It was 49 years ago Sunday (January 27th, 1970) that John Lennon recorded "Instant Karma." Lennon had already recorded several experimental albums and two singles under the name the Plastic Ono Band. "Instant Karma," however, was released under the name John Ono Lennon, the name he'd created when he legally changed his middle name from Winston to Ono the previous April. Although the public didn't know it, Lennon had quit the Beatles in September 1969, which is reportedly why he had the single's sleeve featured his name in bold, black letters, to announce himself to the world as a solo artist.

Lennon wrote the song in a single afternoon, recorded it within a week, and originally hoped to release it the following week. At the time, Lennon told Britain's music paper Melody Maker that he wanted to be able to release music as easily as issuing newspapers. Lennon talked about what the song meant, explaining, "Whenever you do something, there's a reaction to it. Even if you cough, you cough germs out all over the place. If you cough love out, out goes love. That's what 'Instant Karma' is."

The song was recorded between 7:00 p.m. on January 27th and 4:00 a.m. the following morning at London's Abbey Road Studios. At the suggestion of George Harrison, legendary "Wall Of Sound" creator Phil Spector produced the song. Harrison also played guitar and piano on the session. There's still some disagreement as to who actually played on the backing track, with several reports listing Eric Clapton, Billy Preston, and Badfinger's Pete Ham overdubbing parts as well. Future Yes drummer Alan White -- who had made his live debut with Lennon the prior September in Toronto -- handled the drums. At the end of the session, the Beatles' road manager Mal Evans rounded up the patrons of Hatchett's, a nearby nightclub, to help supply backing vocals.

Following his work with Lennon on "Instant Karma," Alan White went on to drum on George Harrison's first post-Beatles album, All Things Must Pass. White revealed to us that Lennon was a regular presence on the 1970 Harrison recording dates: "He showed up quite a few times, he wasn't there every day, but he did show up a few times. I don't think he played on that many things, but he was around."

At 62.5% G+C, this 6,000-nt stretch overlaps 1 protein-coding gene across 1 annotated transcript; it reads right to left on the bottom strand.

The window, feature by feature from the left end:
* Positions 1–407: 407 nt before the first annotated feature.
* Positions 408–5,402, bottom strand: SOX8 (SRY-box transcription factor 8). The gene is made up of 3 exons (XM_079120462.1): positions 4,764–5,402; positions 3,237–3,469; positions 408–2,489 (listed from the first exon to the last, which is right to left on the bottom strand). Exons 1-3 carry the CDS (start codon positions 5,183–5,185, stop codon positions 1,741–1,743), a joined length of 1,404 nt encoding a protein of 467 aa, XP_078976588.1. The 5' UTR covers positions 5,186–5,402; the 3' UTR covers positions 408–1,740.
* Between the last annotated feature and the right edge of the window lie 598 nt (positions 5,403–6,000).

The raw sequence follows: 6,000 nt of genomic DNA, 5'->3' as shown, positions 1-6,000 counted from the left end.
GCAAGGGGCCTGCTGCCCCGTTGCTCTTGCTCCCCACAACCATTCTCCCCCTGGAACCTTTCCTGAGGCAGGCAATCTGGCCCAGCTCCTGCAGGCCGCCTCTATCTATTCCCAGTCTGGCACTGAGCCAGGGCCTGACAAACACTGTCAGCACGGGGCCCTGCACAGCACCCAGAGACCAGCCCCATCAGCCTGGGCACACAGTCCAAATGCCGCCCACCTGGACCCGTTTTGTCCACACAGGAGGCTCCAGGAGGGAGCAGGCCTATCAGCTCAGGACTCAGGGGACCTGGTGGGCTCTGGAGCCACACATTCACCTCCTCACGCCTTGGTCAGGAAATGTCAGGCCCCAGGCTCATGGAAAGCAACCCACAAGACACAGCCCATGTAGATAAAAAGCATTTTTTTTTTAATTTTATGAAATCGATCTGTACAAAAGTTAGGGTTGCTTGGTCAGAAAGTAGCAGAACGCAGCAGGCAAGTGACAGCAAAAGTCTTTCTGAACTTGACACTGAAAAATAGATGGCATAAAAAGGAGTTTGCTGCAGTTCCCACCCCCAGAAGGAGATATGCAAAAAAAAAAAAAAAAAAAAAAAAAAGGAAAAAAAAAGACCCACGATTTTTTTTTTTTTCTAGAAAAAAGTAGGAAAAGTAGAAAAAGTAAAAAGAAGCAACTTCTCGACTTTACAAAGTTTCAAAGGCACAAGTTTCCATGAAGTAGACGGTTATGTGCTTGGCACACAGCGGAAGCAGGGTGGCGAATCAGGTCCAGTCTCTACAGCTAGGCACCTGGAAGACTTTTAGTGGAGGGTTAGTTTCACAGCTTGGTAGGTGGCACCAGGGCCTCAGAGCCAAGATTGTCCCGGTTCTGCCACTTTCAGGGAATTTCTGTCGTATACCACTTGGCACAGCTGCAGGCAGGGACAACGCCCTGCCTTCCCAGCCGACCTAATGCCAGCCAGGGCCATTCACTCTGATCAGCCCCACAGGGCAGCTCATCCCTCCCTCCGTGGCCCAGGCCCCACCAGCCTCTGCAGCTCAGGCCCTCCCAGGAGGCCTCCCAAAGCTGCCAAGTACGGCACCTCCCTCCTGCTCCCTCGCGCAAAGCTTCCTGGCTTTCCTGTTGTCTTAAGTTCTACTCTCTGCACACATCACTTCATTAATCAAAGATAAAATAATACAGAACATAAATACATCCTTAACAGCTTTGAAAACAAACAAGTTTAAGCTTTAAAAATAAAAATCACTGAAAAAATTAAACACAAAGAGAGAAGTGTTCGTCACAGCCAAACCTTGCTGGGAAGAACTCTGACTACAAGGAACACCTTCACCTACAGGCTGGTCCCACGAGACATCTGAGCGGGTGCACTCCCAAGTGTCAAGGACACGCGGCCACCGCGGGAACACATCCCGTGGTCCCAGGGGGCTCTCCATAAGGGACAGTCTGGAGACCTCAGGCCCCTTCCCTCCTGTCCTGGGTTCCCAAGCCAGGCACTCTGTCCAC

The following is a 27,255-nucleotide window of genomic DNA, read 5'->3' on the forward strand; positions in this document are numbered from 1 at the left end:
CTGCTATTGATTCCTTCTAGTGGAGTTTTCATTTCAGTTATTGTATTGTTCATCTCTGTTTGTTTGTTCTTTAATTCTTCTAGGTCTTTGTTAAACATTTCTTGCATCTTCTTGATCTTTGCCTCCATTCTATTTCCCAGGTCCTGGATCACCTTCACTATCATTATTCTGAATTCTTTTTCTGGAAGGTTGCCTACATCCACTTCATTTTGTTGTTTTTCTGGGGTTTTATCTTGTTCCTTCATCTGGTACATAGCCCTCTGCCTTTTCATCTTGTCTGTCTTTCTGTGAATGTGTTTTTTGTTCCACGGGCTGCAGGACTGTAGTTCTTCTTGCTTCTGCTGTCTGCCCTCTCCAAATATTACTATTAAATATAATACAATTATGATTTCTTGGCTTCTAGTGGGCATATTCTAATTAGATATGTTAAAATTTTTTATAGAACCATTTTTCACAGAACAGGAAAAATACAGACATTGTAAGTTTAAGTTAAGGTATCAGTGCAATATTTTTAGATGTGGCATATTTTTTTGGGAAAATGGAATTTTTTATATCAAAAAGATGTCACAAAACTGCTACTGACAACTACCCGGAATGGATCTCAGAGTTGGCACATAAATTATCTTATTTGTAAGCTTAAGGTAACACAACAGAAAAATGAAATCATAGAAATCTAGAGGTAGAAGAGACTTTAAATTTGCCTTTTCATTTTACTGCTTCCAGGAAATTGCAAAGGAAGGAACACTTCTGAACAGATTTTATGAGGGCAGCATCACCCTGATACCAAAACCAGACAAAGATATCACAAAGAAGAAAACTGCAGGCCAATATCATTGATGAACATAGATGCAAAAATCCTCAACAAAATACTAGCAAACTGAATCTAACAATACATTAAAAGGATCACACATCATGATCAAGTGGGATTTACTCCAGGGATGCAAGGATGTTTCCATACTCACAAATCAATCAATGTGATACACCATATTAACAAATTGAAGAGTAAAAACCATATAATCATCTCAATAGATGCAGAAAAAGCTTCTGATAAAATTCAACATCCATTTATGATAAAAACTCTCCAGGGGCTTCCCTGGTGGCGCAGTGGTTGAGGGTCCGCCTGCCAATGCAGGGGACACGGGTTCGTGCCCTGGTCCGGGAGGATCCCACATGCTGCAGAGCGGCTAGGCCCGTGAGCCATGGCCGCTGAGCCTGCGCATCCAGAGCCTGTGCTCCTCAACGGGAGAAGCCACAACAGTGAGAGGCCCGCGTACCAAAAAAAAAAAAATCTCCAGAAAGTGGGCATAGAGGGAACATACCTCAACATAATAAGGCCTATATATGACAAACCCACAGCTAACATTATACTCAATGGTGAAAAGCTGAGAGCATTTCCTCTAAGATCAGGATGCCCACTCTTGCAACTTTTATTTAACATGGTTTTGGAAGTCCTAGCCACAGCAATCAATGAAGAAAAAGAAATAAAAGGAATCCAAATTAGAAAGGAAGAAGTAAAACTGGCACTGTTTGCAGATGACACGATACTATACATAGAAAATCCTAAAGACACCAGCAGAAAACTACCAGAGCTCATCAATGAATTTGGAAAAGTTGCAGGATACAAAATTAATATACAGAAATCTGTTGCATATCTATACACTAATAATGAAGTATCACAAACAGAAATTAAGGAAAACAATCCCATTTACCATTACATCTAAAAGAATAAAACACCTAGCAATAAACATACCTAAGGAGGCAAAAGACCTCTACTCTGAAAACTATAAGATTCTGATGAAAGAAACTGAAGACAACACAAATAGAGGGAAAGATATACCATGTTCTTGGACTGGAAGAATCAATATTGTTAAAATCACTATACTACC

"Instant Karma" was released to radio on February 22nd, several weeks ahead of the Beatles' "Let It Be" single. The two songs battled each other all the way up the Billboard Hot 100.

On April 10th, 1970, Paul McCartney issued a press release announcing his split from the Beatles, effectively ending the group. The next day "Instant Karma" peaked at Number Three behind the Jackson Five's "ABC," which held the Number Two spot while the Beatles were on top with "Let It Be."

Like "Let It Be," "Instant Karma" will forever be tied into the Beatles' breakup, with the single peaking at Number Three the week the group's split was announced. Lennon explained that the Beatles broke up simply because they had grown stale: "We didn’t breakup because we weren’t friends, we just broke up out of sheer boredom, y’know? And boredom creates tension. It was not going anywhere. We’d stopped touring, and we just said ’time to make an album.’ Y’know, the same four of us, we’d be looking at each other and playing the same licks. We were very good friends and we’d known each other since we were 15, y’know? And we got over all the actual fighting."

Although 'Instant Karma' was originally only a single-only release, it has turned up on a number of Lennon compilations over the years, including Shaved Fish, Lennon Legend, Working Class Hero: The Definitive Lennon -- and most recently on the 2010 Lennon collection Power To The People: The Hits.

Lennon's 1972 live version of "Instant Karma" can be found on the posthumously released collection Live In New York City.